July 19, 1776, Congress ordered an engrossed (neatly handwritten on parchment) copy, which the delegated signed. The National Archives has this document, now badly faded. In 1823, John Quincy Adams had printer William J. Stone make an engraving of the document, which is the one shown below and most often reproduced today.




4. How many lanterns were hung in the steeple of the Old North Church, April 18, 1775?

Two. Paul Revere told three Boston patriots to hang two lanterns in the steeple, which warned those across the Charles River in Charlestown that the British were arriving by sea.

5. Which other guy rode around the same night as Paul Revere, warning colonists that the British were coming?

Both Dawes and Prescott. William Dawes rode separately from Boston, Mass., to Lexington to tell John Hancock and John Adams they were in danger of arrest by British soldiers marching into the countryside. He and Paul Revere met there and both rode toward Concord; Samuel Prescott joined them along the way. The men were stopped by British soldiers and split up, after which Dawes’ horse bucked him and he had to walk back to Lexington. Revere was detained  and escorted back to Lexington.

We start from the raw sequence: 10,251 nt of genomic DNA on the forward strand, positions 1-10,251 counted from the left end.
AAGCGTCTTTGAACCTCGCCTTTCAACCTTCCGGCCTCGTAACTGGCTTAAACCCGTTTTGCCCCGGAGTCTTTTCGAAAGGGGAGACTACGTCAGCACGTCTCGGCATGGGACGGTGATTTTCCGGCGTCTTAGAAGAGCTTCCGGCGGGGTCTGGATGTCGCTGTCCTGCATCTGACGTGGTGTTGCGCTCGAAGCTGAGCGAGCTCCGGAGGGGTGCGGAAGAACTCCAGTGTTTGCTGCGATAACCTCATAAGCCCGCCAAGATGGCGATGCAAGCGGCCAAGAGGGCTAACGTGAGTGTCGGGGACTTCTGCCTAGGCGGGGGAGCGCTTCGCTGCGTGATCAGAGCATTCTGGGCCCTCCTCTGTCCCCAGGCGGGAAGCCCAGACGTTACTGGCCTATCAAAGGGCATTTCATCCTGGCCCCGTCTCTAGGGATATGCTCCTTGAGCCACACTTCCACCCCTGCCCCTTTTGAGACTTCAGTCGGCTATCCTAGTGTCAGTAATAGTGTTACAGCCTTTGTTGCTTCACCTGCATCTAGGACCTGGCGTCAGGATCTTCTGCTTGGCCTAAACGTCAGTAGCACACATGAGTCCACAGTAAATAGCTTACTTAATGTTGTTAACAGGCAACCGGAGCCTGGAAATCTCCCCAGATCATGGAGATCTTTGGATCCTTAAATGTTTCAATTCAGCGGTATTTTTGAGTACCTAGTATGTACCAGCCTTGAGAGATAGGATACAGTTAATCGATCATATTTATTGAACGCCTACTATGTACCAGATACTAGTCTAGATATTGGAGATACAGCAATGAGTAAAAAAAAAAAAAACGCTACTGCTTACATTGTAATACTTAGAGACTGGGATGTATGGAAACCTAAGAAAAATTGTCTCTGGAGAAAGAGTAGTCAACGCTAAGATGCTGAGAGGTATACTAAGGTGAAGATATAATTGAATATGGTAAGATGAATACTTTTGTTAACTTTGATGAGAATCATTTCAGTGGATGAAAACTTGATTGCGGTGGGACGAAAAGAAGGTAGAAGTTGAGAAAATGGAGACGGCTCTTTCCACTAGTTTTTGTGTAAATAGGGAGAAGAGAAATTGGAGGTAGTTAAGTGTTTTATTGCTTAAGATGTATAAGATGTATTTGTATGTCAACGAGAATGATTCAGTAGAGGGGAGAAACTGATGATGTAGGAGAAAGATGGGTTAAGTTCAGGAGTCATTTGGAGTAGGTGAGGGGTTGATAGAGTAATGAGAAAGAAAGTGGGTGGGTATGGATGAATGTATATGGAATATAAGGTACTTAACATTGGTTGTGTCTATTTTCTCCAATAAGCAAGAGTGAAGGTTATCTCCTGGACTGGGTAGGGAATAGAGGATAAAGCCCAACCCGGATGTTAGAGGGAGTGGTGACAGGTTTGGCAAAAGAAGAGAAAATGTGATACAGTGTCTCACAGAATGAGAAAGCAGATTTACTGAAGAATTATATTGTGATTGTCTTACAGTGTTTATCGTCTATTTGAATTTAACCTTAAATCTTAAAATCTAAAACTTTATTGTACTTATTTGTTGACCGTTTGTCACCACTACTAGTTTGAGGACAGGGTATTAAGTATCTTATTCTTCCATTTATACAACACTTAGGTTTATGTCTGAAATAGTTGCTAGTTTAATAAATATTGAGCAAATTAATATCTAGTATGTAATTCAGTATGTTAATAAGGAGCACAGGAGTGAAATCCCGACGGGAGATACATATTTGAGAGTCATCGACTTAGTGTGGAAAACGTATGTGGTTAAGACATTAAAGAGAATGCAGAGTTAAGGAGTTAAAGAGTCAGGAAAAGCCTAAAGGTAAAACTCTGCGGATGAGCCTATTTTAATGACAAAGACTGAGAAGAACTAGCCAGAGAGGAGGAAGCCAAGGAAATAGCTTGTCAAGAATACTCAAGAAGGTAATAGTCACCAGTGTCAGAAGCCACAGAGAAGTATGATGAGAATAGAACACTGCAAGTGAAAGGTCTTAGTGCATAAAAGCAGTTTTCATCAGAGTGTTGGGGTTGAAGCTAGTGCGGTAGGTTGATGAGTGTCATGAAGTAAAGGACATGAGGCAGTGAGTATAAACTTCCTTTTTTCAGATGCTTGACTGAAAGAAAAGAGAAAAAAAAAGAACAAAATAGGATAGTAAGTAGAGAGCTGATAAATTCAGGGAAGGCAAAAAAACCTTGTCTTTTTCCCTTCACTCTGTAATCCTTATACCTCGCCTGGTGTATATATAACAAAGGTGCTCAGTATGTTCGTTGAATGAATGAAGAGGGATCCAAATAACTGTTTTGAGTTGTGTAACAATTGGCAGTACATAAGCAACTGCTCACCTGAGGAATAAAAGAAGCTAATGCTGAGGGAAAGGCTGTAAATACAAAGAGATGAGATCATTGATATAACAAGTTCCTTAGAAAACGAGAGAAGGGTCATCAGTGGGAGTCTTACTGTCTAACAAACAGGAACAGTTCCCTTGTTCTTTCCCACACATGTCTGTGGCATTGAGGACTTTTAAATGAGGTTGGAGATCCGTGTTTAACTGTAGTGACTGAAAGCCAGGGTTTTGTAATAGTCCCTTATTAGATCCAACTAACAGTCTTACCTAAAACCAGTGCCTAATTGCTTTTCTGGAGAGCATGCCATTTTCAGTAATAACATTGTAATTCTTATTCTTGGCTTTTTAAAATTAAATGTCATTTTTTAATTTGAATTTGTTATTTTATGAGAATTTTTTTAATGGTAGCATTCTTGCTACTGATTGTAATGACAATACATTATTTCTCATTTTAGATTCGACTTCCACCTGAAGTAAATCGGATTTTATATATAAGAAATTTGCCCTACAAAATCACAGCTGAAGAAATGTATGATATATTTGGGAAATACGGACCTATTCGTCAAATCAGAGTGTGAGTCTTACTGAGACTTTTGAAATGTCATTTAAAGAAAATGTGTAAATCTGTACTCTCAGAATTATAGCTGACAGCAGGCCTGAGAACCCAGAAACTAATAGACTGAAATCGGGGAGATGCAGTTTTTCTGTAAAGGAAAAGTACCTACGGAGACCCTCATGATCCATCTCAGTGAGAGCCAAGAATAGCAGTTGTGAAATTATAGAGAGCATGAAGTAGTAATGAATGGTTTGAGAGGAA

Prescott is the only one of the three to reach Concord, and he kept going to warn others. Paul Revere is the one who made the history books, perhaps because his name worked best in Longfellow’s poem.


Wednesday, July 04, 2007 3:46:47 PM (GMT Daylight Time, UTC+01:00)  #  Comments [1]